$50,000 doesn’t sound like “upper class” to me. So despite all the dire warnings that CDHC will lead to the immediate and catastrophic collapse of our health care system, the facts indicate otherwise. Kinda makes one miss (former CA) Commissioner Quackenbush.
UPDATE: David Hogberg, senior research analyst at the Capital Research Center, also has a good article about this subject at The American Spectator.

Wednesday, August 24, 2005

More on CDHC...

Health Business Blog has a post on how more and more large companies are beginning to offer some form of Consumer Driven Health Care, including HRA’s and HSA’s.
One of proprietor David Williams’ conclusions – one with which I wholeheartedly agree – is that “(a)s more employees try out consumer directed plans, expect consumers to demand better information about quality and cost.
Read the whole thing.

Tuesday, August 23, 2005

It's Carnival Time!

WoW! Three blogbursts today:
And this week's Carnival of Personal Finance can be found at Frugal For Life.
This is a fun and easy way to experience a lot of different blogs that share common themes. Have fun!

DOI vs CDHC (Part 1)...

Recently, California’s Insurance Commissioner blasted consumer driven health care in general, and Health Savings Accounts in particular. Commissioner Garamendi claims that these “skeletal” policies will:
-Put the entire health insurance system at risk (yikes!)
-Cause patients to forego needed care
-Increase cost shifting
-Exacerbate loss of benefits
-Make the health system more complex
-Result in inefficient use of resources
-Increase inequities in access
-Raise your cholesterol
-Increase global warming
Okay, I threw those last two in to see if you were paying attention. Seriously, though, it’s these “the end is near” doomsday scenarios which bureaucrats like Commissioner Garamendi bandy about that cause them to lose credibility, since they are so easily debunked. Let’s examine (and put to bed) each of these claims one by one:
Put the entire health insurance system at risk” Putting this one first was probably a bad strategy: after all, if you’ve already destroyed the whole system, then the rest of these objections seem fairly paltry. About 15 years ago, when MSA’s first came out, the then-president of a large health insurer wrote a whole book about what a catastrophe Medical Savings Accounts would be, and that their very existence threatened to destroy the health care system as we knew it.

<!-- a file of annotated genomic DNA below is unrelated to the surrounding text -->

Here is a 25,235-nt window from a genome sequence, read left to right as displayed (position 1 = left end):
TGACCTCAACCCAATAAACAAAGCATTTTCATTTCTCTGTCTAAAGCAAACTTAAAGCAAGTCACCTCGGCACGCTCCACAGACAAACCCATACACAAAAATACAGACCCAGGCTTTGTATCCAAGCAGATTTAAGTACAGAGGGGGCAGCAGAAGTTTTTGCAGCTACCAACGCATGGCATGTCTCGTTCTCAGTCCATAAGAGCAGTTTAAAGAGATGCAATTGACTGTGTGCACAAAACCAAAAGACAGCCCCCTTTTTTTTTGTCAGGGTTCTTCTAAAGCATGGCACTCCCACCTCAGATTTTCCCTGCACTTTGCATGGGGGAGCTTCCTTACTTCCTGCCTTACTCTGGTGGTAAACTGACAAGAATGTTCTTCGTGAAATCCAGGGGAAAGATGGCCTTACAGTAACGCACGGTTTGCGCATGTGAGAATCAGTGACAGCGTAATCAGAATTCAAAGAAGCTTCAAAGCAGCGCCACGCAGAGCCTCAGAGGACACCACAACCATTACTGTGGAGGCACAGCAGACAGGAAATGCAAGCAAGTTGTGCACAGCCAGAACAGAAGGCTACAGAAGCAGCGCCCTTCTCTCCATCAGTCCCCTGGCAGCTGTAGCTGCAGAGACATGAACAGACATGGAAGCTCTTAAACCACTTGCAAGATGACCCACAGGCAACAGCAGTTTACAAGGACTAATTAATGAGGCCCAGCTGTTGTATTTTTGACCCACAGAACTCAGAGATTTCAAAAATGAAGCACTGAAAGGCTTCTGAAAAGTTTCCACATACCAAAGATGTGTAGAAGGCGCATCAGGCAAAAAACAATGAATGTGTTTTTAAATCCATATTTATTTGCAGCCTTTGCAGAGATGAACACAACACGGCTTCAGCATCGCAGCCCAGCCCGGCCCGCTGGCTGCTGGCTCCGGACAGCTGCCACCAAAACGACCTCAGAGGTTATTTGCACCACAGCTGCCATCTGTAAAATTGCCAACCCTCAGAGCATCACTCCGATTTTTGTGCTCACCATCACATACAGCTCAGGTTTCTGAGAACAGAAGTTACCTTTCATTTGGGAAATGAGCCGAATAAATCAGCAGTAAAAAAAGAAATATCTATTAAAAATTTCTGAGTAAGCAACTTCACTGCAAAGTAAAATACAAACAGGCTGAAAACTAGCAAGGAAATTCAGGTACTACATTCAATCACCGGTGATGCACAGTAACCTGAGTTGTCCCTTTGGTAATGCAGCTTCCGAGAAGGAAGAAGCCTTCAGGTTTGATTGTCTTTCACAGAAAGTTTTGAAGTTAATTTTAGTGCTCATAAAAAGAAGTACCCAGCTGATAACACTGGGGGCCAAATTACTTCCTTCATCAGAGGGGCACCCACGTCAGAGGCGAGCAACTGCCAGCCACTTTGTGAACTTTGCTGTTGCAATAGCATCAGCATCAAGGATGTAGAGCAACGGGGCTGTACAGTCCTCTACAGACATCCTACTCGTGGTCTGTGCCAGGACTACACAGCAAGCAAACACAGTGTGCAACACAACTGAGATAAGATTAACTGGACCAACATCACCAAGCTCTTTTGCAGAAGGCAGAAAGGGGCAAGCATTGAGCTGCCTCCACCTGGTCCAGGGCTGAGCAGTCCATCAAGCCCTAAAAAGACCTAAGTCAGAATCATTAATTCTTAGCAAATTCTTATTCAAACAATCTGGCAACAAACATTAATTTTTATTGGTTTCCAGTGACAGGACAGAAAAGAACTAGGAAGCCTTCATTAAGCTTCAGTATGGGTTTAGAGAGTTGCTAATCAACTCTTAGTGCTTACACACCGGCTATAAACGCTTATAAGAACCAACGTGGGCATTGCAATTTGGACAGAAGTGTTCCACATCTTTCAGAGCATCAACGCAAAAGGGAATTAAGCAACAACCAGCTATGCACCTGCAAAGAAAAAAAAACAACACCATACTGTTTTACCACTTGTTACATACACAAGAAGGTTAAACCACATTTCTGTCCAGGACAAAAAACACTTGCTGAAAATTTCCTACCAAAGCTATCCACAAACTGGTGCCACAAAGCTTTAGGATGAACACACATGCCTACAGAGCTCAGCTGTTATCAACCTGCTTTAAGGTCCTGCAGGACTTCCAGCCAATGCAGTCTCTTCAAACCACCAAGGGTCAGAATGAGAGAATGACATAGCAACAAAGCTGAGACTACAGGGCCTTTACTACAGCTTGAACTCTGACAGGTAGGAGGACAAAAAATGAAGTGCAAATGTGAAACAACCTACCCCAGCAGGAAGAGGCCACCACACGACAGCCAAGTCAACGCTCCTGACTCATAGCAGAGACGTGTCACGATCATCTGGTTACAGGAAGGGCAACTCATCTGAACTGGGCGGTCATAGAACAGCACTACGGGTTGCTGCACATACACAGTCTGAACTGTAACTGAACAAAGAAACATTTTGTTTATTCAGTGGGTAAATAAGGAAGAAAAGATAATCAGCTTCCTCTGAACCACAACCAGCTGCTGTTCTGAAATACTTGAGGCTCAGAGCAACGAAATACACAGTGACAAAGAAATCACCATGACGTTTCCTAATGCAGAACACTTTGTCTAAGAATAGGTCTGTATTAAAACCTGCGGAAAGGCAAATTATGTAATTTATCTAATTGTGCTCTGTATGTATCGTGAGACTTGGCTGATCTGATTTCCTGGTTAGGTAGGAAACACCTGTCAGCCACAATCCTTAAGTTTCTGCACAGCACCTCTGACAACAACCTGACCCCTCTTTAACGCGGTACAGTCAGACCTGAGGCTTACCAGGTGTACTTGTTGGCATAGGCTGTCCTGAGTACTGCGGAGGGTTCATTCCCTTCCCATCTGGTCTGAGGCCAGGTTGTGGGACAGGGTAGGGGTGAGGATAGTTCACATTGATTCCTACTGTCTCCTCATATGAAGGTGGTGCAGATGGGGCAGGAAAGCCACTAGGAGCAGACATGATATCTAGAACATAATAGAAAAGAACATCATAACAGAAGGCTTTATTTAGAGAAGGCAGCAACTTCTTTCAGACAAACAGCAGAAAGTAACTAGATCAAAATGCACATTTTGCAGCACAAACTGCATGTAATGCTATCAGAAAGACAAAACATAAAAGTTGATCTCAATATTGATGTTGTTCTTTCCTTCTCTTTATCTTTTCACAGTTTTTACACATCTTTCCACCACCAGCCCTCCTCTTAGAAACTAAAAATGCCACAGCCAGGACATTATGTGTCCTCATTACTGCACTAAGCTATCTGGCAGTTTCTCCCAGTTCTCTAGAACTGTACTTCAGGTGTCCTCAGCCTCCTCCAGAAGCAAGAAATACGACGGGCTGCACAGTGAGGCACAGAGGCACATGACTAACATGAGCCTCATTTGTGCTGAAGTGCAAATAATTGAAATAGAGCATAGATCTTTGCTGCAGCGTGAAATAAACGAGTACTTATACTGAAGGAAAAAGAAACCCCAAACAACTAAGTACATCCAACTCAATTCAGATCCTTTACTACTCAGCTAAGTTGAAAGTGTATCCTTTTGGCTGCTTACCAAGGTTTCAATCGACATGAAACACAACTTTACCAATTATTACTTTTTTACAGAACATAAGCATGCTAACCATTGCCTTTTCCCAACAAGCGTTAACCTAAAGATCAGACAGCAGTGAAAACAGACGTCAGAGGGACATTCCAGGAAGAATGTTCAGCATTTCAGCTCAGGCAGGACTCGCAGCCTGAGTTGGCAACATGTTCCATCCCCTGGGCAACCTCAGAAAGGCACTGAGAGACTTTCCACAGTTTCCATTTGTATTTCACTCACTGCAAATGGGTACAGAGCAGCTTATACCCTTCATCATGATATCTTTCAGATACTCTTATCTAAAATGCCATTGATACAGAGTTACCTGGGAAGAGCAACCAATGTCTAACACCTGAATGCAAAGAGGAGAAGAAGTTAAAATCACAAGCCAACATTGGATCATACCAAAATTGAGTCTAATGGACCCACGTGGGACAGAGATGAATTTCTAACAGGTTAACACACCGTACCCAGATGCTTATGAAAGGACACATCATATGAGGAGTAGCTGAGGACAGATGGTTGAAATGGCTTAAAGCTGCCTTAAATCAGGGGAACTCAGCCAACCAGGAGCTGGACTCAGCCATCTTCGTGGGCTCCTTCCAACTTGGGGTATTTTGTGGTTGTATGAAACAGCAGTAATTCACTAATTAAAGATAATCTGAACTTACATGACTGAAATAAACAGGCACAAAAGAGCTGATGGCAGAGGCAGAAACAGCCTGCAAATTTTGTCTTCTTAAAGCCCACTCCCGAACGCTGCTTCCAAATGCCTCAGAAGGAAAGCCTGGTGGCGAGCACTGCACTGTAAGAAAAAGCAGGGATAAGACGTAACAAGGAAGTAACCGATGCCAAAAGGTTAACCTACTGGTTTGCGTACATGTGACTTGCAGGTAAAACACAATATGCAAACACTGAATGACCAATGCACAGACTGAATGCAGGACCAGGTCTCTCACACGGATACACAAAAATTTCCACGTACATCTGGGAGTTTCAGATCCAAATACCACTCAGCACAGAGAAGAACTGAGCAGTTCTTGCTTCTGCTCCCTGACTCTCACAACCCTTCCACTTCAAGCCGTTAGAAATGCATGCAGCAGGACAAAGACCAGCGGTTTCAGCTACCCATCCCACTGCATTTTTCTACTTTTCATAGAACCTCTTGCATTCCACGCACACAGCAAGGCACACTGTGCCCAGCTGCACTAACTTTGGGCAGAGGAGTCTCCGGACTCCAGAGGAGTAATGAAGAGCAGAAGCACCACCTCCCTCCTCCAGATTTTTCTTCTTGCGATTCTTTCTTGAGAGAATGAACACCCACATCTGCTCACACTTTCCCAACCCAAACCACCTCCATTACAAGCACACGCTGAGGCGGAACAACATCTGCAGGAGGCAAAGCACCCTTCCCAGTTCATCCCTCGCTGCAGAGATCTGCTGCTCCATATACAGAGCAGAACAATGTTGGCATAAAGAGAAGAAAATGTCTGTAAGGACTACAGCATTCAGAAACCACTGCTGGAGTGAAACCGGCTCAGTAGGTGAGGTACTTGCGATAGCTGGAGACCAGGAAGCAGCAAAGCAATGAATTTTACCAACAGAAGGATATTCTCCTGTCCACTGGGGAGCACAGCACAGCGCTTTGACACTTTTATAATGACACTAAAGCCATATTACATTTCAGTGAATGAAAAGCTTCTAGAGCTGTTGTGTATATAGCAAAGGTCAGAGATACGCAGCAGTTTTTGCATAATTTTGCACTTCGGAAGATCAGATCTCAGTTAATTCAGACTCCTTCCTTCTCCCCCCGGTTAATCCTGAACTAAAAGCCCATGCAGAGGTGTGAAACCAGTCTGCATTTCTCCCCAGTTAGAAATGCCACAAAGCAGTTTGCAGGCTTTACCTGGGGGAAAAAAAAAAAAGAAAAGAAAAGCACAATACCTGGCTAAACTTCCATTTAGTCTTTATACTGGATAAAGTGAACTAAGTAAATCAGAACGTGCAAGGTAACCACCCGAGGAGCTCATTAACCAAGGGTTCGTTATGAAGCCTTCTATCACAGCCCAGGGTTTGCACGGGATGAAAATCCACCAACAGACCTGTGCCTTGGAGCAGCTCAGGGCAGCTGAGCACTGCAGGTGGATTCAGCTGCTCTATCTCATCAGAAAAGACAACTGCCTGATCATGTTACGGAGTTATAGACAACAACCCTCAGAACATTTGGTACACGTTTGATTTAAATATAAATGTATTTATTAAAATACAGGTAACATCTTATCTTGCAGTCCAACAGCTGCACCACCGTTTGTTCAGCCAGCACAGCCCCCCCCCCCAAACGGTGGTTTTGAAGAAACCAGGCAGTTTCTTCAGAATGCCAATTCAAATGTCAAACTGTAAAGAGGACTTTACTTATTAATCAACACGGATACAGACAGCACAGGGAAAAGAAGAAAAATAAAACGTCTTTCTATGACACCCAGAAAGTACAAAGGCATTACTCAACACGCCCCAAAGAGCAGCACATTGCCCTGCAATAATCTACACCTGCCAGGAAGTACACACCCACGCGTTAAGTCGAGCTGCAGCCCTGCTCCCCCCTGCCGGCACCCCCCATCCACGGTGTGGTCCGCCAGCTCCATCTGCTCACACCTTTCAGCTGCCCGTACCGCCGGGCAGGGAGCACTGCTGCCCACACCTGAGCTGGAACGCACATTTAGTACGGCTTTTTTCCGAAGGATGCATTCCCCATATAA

Sound familiar? Well, as we can see, the industry, and the country, survived our experience with MSA. The truth is that the concept of consumer driven health care is one of personal responsibility and choice: if one doesn’t care to participate, one is free to choose from amongst many other health insurance options.
Cause patients to forego needed care” If anything, CDHC plans encourage folks to take care of themselves: if you’re spending your own money, then you want the most bang for your buck. And we already know that it’s cheaper to see a doc than visit the ER. Or the ICU.
Increase cost shifting” Coming from someone in the gummint, this one is pretty funny. After all, when it comes to cost-shifting, there is no bigger culprit than Uncle Sam (or Uncle Arnold, etc). Between Medicare and other government programs, the private sector really takes it on the chin. The problem here, though, is that it’s a red herring: the type of plan one has doesn’t dictate what costs – if any – get shifted. The Commissioner’s beef seems to be that providers will get stiffed on uncollected deductibles and co-insurance. He makes no attempt to bolster this claim with any hard numbers.
In Part 2, we finish out the list, and look at how CDHC is actually improving the system.

Friday, August 19, 2005

Healthy AND Wealthy...

Back in May, we discussed how some physician’s may be eligible for cash bonuses for keeping their patients well. Now there may be an opportunity for us patients to get in on the action, too.
In an effort to differentiate themselves from their competitors, carriers are always on the lookout for ways to offer “value-added” benefits. In recent years, more and more insurers have begun to offer all kinds on non-insurance products as adjuncts to their plans. For example, several carriers now offer membership discounts to health clubs, stop-smoking clinics, even massage therapy.
Why the (not so) sudden largesse?
One reason is undoubtedly marketing, but there are other factors, as well. It’s been shown that healthy employees are generally productive employees. And particularly in small businesses, the impact of even just one or two chronically ill employees can have a drastic effect on overall efficiency. And, of course, the proportionate cost of health insurance is magnified in such cases.
According to a recent article, “(e)mployees are embracing the idea, using healthy living habits to save themselves money. Those who don't participate aren't penalized.” In other words, the “carrot but no stick” approach. There are numerous ways to accomplish this, but a typical model allows participating employees to earn “credits” for participating in, for example, stop-smoking clinics, or monitored weight-loss programs, or even stress and anger management courses. Credits can be used to “buy down” the employees’ share of the health insurance premium, or even as a cash or vacation day bonus.
On a more modest level, many carriers employ an “affinity” model; that is, they’ll partner with local (or national) health clubs, diet workshops, and sporting goods stores to offer their insureds discounts on products and services. This is not unlike the plans that offer dental or vision services discounts. The point here, though, is to both encourage and empower the employee to take better care of himself, thus lowering the group’s claims experience, and premiums.